On Friday afternoon it became known that a ransomware attack was spreading like wildfire throughout unpatched Windows systems worldwide. The ransomware, known as WannaCrypt 2.0 (or WannaCry or Wannacrytor), is based on a hacking tool called ‘Eternal Blue’, which was leaked from the NSA around a month ago. The attack was initially thought to be targeted only at the UK’s National Health Service, but it is clear now that the attacks are global. So far, the ransomware has targeted computers in almost 100 countries. Kaspersky Labs has estimated that over 100,000 computers have been affected to date.


The largest number of attacks has occurred in Russia, and the attack has affected Spain’s Telefonica, the Russian Interior Ministry, the UK National Health Service, and the American FedEx. Many university and academic networks are also stating that they have been targeted around the world. In the UK, over 40 hospitals and health providers have been affected. These hospitals’ systems are crippled, and thus they are turning away patients, postpone surgeries and other procedures, and reroute ambulances.


The ransomware spread through cleverly created phishing emails, and has spread with the NSA’s Eternal Blue hacking tool. The first part of the attack involves infection of the computer, and propagating the attack. The second part of the attack locks the victim’s computer, and holds it for ransom. Victims find their computers or devices locked, and a ransom of $300 is demanded in order to free the victim’s device and private data.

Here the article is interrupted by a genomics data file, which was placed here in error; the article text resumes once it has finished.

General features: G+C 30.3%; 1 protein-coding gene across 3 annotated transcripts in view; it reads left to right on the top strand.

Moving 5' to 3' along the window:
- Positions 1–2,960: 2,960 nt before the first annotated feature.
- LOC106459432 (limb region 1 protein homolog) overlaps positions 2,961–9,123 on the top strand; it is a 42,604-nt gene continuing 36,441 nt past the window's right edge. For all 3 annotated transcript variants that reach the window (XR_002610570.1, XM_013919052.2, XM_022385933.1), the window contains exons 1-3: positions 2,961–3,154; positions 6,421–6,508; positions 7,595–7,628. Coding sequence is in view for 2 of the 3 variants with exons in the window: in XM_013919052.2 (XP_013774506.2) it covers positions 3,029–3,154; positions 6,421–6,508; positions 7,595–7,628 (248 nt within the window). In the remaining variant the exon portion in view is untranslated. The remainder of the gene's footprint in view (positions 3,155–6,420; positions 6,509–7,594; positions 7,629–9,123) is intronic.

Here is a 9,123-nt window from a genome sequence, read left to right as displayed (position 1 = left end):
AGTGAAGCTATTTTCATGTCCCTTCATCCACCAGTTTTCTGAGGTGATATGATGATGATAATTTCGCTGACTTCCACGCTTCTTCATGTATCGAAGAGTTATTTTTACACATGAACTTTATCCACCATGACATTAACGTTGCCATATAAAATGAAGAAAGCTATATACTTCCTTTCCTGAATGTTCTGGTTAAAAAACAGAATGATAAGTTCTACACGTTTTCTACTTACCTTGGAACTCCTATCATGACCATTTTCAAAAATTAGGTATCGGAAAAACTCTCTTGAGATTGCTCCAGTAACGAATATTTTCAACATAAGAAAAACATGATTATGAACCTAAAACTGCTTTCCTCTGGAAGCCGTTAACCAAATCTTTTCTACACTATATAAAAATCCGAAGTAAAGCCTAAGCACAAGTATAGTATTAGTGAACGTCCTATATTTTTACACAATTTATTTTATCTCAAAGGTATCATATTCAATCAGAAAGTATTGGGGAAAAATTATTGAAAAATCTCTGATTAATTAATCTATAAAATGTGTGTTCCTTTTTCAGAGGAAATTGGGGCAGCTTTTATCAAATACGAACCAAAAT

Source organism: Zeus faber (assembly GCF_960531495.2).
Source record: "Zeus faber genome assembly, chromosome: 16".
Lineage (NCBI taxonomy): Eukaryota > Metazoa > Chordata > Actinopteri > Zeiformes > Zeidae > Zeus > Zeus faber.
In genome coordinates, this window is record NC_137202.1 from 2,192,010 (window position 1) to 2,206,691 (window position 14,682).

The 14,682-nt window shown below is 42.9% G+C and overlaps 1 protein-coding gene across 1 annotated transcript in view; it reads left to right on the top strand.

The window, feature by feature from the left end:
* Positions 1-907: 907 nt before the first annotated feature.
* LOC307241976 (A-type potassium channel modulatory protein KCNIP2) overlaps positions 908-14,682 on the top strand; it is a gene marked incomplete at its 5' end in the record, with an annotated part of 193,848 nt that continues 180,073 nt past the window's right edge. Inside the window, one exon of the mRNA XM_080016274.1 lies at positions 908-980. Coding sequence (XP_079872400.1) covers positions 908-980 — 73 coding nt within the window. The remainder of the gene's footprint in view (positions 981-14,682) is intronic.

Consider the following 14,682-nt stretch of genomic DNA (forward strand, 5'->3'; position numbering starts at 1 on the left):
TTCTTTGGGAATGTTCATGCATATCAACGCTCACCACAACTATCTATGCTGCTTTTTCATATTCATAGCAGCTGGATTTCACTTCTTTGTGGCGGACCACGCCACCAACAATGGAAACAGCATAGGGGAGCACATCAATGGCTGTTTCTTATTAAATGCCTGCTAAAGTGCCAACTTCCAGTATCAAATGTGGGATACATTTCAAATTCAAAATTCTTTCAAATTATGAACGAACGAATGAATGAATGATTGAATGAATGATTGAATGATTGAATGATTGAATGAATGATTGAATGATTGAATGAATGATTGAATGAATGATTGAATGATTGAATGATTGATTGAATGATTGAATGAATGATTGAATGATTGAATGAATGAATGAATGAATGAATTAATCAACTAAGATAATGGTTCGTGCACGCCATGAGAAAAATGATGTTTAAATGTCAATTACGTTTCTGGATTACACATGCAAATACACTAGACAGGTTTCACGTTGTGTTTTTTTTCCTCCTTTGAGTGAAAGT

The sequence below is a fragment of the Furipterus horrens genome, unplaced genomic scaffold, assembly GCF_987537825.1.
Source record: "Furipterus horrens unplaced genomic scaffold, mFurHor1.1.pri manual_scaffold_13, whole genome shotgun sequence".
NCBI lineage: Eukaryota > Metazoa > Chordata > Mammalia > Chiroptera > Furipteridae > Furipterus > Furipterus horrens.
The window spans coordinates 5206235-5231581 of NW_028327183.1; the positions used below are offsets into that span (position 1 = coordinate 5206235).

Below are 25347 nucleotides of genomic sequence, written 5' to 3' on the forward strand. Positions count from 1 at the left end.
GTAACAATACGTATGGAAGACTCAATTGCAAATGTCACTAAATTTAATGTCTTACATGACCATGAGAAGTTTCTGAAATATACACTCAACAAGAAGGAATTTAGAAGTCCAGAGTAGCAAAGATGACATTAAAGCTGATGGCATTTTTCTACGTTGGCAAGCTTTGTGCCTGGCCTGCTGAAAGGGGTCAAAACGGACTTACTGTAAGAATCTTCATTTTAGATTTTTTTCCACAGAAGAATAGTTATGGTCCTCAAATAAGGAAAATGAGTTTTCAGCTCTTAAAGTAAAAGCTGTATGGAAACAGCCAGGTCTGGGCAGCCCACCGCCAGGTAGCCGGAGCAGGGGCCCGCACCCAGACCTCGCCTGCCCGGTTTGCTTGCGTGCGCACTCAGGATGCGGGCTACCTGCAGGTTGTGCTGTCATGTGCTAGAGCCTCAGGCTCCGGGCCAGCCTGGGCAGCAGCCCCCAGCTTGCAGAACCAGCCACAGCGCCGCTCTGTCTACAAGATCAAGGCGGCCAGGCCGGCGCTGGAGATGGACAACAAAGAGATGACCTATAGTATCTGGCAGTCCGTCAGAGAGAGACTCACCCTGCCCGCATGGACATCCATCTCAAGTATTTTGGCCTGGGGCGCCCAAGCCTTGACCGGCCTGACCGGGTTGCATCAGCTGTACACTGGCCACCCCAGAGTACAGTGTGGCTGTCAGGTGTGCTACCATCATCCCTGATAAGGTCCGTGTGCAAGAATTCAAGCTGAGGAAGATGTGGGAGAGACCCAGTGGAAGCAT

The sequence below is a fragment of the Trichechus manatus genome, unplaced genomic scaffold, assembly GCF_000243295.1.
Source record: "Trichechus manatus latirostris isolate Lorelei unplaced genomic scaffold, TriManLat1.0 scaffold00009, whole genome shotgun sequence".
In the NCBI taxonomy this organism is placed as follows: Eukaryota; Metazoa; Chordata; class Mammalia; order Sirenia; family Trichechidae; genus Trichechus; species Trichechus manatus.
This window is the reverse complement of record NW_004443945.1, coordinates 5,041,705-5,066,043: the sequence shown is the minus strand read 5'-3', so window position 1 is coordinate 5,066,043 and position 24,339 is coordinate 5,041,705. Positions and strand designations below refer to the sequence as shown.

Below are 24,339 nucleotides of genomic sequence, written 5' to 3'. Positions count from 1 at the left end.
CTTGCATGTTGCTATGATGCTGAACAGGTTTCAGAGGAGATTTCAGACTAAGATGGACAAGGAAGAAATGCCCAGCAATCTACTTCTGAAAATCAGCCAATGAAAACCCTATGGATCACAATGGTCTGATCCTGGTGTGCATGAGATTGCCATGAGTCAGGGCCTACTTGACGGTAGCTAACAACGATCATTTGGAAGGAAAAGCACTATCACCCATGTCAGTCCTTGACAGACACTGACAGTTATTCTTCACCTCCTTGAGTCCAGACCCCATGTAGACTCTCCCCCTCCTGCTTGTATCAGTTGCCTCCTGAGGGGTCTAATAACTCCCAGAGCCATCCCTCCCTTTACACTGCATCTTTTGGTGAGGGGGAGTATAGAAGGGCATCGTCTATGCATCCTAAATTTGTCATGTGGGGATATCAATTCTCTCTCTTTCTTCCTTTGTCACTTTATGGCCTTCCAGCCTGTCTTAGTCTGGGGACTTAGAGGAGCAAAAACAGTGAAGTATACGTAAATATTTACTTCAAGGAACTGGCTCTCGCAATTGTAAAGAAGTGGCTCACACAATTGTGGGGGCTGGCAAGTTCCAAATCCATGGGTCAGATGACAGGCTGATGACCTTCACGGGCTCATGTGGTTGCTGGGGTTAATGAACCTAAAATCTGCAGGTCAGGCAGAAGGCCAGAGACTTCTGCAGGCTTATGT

A researcher going by the name of Malwaretech was able to suspend infection of the ransomware by registering a domain name that temporarily froze the ransomware, which helped to slow the attack in the United States.


To defend yourself against the WannaCrypt attack, the only action to take at the moment is prevent infection. You should have a strong antivirus software installed on your device, and you should run manual checks of your device more frequently than usual. Also install any system updates, so that your device’s security is as up to date as possible. Don’t open any suspicious emails, and if you unsure about the source of an email, deleting it is the safest course of action. Create backups of your valuable information and data, just in case you are infected, you will not need to “buy back” your files.


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